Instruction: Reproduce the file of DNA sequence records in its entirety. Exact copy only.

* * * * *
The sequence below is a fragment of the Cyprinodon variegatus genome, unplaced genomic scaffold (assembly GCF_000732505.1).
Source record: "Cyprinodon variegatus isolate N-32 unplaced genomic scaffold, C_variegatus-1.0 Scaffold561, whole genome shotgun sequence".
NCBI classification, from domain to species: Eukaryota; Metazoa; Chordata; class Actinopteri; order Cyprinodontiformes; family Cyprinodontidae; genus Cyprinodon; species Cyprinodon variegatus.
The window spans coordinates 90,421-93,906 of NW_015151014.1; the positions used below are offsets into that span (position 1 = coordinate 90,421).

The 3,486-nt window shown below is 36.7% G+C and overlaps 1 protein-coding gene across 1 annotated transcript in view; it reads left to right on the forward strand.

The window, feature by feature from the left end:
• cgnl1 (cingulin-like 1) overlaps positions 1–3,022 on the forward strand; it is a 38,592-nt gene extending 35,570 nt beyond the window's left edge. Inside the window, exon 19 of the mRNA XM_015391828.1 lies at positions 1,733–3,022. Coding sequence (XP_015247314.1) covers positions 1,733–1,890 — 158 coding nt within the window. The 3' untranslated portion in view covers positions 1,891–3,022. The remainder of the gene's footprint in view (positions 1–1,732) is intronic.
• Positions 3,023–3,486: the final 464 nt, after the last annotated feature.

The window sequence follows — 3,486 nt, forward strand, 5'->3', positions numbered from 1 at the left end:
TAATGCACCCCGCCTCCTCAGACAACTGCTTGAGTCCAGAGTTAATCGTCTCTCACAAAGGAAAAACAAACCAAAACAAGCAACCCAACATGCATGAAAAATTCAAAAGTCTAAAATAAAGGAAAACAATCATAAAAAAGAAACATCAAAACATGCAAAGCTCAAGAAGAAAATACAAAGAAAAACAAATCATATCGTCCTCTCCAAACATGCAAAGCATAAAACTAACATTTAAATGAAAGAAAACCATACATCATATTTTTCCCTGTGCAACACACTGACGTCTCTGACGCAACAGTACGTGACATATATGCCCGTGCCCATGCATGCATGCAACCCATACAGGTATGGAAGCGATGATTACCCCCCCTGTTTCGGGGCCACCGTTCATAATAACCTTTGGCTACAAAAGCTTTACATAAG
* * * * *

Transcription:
The sequence below is a fragment of the Cyprinodon variegatus genome, unplaced genomic scaffold (assembly GCF_000732505.1).
Source record: "Cyprinodon variegatus isolate N-32 unplaced genomic scaffold, C_variegatus-1.0 Scaffold561, whole genome shotgun sequence".
NCBI classification, from domain to species: Eukaryota; Metazoa; Chordata; class Actinopteri; order Cyprinodontiformes; family Cyprinodontidae; genus Cyprinodon; species Cyprinodon variegatus.
The window spans coordinates 90,421-93,906 of NW_015151014.1; the positions used below are offsets into that span (position 1 = coordinate 90,421).

The 3,486-nt window shown below is 36.7% G+C and overlaps 1 protein-coding gene across 1 annotated transcript in view; it reads left to right on the forward strand.

The window, feature by feature from the left end:
• cgnl1 (cingulin-like 1) overlaps positions 1–3,022 on the forward strand; it is a 38,592-nt gene extending 35,570 nt beyond the window's left edge. Inside the window, exon 19 of the mRNA XM_015391828.1 lies at positions 1,733–3,022. Coding sequence (XP_015247314.1) covers positions 1,733–1,890 — 158 coding nt within the window. The 3' untranslated portion in view covers positions 1,891–3,022. The remainder of the gene's footprint in view (positions 1–1,732) is intronic.
• Positions 3,023–3,486: the final 464 nt, after the last annotated feature.

The window sequence follows — 3,486 nt, forward strand, 5'->3', positions numbered from 1 at the left end:
TAATGCACCCCGCCTCCTCAGACAACTGCTTGAGTCCAGAGTTAATCGTCTCTCACAAAGGAAAAACAAACCAAAACAAGCAACCCAACATGCATGAAAAATTCAAAAGTCTAAAATAAAGGAAAACAATCATAAAAAAGAAACATCAAAACATGCAAAGCTCAAGAAGAAAATACAAAGAAAAACAAATCATATCGTCCTCTCCAAACATGCAAAGCATAAAACTAACATTTAAATGAAAGAAAACCATACATCATATTTTTCCCTGTGCAACACACTGACGTCTCTGACGCAACAGTACGTGACATATATGCCCGTGCCCATGCATGCATGCAACCCATACAGGTATGGAAGCGATGATTACCCCCCCTGTTTCGGGGCCACCGTTCATAATAACCTTTGGCTACAAAAGCTTTACATAAG